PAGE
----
Humanity's consumption comes at a cost to a wide variety of planetary systems that depend on one another for sustainability. Like dominoes, instability in one leans heavily on others in line, creating a set of boundaries that can cause serious problems if breached.
Past studies have warned our appetites have stressed at least a few of these boundaries to breaking point. Yet as handy as it is to interpret our global ecology in such a way, it fails to consider the accessibility we may have – and often don't have – to necessary resources.
According to a new report by a large international team of researchers, when fairness and justice is taken into account for each field, major components of our planet's life-support systems fail not for just a couple of boundaries, but on at least seven out of eight counts.
Thanks to us, the climate, the biosphere, the water cycle, the atmosphere, and the nutrient cycle on Earth have all been thrown dangerously out of whack already for much of the world's population.
Yet when justice is taken into account, some scenarios begin to affect portions of our planet far sooner, posing far more stringent boundaries. Aerosols, for example, put the health of millions around the world at risk, with "with vulnerable groups being affected disproportionately more while polluting less."
The idea of 'safe planetary boundaries' was explored in 2009 by some of the same researchers as those behind this latest analysis, including climate scientist Johan Rockström of the Potsdam Institute for Climate Impact Research.
Back then, Rockström and his colleagues only considered what 'safe' biophysical boundaries Earth had crossed. Adding a threshold of justice, this new approach factors in human access to water, food, energy, health, and a clean environment.
Needless to say, it's far from an improved picture. The updated report is rather distressing, and that's putting it lightly.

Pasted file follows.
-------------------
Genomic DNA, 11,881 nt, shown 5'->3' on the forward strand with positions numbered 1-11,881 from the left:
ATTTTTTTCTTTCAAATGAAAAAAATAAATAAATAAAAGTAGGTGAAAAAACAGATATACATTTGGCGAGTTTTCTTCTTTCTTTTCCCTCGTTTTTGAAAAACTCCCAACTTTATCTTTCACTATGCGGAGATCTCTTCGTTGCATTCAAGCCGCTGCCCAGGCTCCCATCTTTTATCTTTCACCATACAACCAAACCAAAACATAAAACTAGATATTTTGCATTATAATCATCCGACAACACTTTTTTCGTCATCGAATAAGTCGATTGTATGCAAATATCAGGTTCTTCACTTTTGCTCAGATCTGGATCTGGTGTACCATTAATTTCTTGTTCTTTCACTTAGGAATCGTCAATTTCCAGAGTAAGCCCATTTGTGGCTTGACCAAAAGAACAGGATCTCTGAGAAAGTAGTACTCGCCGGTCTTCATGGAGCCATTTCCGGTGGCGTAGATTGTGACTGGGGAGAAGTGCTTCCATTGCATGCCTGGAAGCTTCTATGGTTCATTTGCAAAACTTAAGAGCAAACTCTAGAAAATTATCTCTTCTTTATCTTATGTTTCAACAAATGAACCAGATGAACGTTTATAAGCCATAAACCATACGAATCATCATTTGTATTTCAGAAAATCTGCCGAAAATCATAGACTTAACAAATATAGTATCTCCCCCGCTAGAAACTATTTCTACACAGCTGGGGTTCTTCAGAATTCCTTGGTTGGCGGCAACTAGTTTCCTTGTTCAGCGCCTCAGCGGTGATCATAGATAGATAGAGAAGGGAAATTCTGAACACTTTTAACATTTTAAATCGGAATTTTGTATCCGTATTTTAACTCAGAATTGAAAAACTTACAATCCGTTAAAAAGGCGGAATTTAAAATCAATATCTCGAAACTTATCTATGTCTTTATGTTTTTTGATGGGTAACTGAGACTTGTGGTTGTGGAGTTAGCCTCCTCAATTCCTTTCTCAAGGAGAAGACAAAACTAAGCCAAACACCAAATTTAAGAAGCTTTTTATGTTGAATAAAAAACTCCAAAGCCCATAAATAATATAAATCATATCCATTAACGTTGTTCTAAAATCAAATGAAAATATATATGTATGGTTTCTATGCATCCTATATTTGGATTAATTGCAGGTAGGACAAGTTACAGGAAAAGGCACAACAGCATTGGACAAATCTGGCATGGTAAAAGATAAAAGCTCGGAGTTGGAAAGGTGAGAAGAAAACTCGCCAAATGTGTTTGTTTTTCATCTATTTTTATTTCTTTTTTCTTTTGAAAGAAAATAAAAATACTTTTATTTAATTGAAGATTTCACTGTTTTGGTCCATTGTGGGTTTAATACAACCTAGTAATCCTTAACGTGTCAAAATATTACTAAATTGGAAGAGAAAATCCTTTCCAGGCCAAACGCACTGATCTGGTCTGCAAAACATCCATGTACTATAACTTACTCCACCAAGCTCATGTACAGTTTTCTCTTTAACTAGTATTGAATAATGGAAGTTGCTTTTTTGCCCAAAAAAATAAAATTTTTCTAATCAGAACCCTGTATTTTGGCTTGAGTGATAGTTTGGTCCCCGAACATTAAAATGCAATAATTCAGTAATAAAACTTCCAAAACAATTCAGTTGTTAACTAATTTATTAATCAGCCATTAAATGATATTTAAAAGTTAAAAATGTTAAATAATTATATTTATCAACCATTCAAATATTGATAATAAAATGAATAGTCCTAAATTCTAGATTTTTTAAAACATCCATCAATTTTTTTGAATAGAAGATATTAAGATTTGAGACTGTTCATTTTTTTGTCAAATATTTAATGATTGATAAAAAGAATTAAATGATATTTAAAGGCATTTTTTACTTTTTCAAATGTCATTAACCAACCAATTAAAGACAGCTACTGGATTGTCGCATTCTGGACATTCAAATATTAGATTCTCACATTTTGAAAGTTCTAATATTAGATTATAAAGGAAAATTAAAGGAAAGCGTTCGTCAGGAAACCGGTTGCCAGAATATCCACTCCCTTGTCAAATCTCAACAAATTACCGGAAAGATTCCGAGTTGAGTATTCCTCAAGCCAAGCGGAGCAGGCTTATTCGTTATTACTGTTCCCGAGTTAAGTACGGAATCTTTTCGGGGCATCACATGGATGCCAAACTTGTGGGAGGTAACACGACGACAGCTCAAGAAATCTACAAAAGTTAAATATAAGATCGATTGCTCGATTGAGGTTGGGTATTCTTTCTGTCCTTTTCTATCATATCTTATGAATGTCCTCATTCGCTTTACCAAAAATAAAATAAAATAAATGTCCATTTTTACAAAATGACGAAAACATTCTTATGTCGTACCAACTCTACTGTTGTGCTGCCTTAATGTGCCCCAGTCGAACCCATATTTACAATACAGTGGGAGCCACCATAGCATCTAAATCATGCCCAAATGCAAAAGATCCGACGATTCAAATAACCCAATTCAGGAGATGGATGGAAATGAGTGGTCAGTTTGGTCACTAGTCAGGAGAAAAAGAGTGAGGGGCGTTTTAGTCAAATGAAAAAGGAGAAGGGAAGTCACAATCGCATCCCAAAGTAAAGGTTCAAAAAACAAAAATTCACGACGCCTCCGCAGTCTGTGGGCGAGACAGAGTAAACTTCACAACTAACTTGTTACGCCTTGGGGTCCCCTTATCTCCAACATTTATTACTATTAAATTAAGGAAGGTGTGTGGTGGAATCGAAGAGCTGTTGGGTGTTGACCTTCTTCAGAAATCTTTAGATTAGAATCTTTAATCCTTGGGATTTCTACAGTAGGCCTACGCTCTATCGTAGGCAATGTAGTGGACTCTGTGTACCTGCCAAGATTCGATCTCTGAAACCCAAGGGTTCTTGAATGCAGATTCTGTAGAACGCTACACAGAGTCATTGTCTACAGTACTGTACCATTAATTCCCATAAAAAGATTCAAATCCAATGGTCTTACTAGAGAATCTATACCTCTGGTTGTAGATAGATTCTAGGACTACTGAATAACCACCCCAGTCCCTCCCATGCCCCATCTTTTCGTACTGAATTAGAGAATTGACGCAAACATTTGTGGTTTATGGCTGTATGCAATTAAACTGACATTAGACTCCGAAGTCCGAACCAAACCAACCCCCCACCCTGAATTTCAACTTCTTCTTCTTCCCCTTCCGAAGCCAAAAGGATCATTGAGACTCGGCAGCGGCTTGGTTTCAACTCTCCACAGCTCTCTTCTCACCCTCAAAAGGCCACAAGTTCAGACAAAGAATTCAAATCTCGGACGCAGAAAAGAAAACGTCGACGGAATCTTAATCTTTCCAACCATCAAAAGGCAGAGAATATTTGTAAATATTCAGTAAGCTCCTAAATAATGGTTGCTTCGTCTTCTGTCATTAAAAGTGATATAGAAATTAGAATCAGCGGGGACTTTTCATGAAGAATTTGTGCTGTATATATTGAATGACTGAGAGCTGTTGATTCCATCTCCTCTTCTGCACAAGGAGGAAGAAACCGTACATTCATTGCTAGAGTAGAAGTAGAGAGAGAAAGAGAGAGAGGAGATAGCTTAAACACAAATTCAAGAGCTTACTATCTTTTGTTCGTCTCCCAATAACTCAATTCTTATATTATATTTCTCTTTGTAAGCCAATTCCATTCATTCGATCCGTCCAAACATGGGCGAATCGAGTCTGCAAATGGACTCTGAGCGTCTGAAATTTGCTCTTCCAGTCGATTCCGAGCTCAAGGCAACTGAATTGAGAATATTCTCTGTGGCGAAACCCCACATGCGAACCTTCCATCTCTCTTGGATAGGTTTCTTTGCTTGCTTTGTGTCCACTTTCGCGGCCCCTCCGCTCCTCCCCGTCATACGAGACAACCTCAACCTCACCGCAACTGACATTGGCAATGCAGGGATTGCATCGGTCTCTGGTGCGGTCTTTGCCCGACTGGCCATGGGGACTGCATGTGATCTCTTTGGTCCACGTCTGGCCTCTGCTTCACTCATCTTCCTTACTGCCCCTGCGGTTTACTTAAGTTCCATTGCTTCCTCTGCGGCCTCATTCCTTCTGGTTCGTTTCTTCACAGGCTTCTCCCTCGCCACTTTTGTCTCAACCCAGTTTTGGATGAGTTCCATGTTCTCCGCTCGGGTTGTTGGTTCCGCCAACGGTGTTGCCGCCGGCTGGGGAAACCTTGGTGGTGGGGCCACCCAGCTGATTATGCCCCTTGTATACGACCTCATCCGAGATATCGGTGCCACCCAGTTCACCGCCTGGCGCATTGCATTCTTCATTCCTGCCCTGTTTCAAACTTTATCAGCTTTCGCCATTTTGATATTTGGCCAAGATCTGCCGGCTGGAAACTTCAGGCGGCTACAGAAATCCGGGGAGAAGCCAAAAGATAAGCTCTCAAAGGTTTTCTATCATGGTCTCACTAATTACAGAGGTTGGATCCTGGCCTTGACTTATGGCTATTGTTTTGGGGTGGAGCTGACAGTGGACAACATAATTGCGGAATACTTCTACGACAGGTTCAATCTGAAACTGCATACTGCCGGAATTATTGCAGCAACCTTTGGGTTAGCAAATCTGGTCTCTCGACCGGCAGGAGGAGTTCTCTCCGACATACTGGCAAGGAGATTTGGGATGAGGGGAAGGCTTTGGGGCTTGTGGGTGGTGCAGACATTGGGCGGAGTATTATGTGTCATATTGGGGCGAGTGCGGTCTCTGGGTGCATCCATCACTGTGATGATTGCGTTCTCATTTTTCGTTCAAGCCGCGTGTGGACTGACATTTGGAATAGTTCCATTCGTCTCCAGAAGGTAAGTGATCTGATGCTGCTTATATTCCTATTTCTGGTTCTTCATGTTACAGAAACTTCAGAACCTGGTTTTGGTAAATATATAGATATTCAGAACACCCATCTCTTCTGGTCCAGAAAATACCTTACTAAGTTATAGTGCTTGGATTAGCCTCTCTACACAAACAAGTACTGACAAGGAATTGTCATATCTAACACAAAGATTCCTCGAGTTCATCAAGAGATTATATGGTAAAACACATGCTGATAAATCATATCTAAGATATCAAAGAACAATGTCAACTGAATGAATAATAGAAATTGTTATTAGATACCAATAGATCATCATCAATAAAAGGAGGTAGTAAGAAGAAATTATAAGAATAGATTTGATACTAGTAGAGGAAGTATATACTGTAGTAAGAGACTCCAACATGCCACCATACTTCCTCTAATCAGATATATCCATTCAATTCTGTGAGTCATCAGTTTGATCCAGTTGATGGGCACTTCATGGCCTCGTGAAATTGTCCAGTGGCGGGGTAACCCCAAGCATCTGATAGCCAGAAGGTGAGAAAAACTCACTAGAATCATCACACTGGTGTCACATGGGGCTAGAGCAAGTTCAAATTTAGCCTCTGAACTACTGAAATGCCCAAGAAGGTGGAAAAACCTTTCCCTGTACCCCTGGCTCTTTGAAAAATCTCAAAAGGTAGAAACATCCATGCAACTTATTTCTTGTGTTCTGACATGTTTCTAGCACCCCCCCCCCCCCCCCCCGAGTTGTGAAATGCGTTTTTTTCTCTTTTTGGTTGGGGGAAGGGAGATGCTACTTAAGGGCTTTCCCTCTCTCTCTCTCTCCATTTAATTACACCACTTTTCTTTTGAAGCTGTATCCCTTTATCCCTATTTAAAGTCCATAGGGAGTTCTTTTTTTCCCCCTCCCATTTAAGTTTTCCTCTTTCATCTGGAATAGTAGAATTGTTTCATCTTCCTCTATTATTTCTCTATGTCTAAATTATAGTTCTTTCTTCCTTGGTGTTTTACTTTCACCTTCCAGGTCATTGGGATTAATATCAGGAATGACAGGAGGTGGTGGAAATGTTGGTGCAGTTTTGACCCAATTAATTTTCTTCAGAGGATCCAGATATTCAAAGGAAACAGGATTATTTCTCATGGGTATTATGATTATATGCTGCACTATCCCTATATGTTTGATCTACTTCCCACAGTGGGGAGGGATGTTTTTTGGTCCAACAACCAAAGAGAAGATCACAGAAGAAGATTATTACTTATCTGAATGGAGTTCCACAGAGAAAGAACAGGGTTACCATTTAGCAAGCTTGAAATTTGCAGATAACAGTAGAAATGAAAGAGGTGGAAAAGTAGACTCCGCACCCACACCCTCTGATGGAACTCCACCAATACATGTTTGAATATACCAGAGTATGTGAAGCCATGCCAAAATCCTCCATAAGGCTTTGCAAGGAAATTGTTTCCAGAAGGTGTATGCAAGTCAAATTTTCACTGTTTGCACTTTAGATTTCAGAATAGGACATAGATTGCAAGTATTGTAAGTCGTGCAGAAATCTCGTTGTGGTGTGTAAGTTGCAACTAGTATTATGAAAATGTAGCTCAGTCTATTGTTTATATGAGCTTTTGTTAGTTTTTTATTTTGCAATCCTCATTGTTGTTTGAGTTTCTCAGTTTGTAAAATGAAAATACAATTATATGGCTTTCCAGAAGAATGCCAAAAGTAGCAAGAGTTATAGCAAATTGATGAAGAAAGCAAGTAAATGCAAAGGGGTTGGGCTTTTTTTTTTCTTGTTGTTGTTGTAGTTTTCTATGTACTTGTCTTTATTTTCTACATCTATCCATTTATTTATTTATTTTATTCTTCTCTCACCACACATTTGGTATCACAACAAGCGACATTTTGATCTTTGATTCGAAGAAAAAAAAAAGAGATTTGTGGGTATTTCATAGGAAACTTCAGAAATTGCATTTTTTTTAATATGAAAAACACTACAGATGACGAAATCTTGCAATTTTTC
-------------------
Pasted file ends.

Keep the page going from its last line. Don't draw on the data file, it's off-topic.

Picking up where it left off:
"Science is showing clearly that we are at risk of destabilizing the entire planet," Rockström told the ABC.
And yet still, the world continues to burn fossil fuels, manufacture synthetic chemicals, deforest land, extract groundwater, destroy rivers, and pollute the environment with fertilizers, plastics, forever chemicals, radioactive waste, heavy metals, and antibiotics.
All of that needs to change, scientists say, and climate action should be a top priority.
To keep within 'safe' and 'just' boundaries for all, Rockström and his colleagues argue that global warming should be limited to 1 °C above pre-industrial levels.
That's well below current climate goals and far below our projected reality of about a 1.2 °C global average for 2023. Above 1.5 °C or 2.0 °C warming, researchers say "the likelihood of triggering tipping points increases to high or very high, respectively".
At this point, biosphere damage and the risk of triggering further climate feedback loops increases substantially. And the most vulnerable, poor, and marginalized humans will be put at risk first.
At 1.5 °C (the current aim of the Paris Climate Agreement), an estimated 200 million people could experience extreme temperatures and 500 million could be exposed to long-term sea-level rise.
"These numbers of people harmed vastly exceed the widely accepted 'leave no one behind' principle and undermine most of the Sustainable Development Goals," researchers of the report write, referring to a mission set by the United Nations.
Phosphorous and nitrogen are two other safe boundaries that stand out in the current report. These nutrients are leached into the environment via agriculture, and they can cause blooms of plant and algae life that can harm animals, causing fishery collapse or polluting drinking water.
Earlier this year, some scientists warned we were headed for 'phosphogeddon' through our misuse of phosphorous, which is used for crop growth but which is being depleted at an alarming rate globally.
The number of crises that humans are facing all at once is overwhelming. In just the last month these include a food crisis across the Horn of Africa, heat deaths in India, catastrophic floods in Italy, a deadly cyclone in Myanmar, massive wildfires in Canada and plenty more. These are all connected to the consequences of our planetary boundary pushing and ignoring them won't make them go away or stop happening.
Hundreds of millions of humans are at imminent risk, and parts of our planet may never be the same again.
"Nothing less than a just global transformation across all [Earth's safe boundaries] is required to ensure human well-being," the report concludes.
"All evidence suggests this will not be a linear journey; it requires a leap in our understanding of how justice, economics, technology and global cooperation can be furthered in the service of a safe and just future."
The study was published in Nature.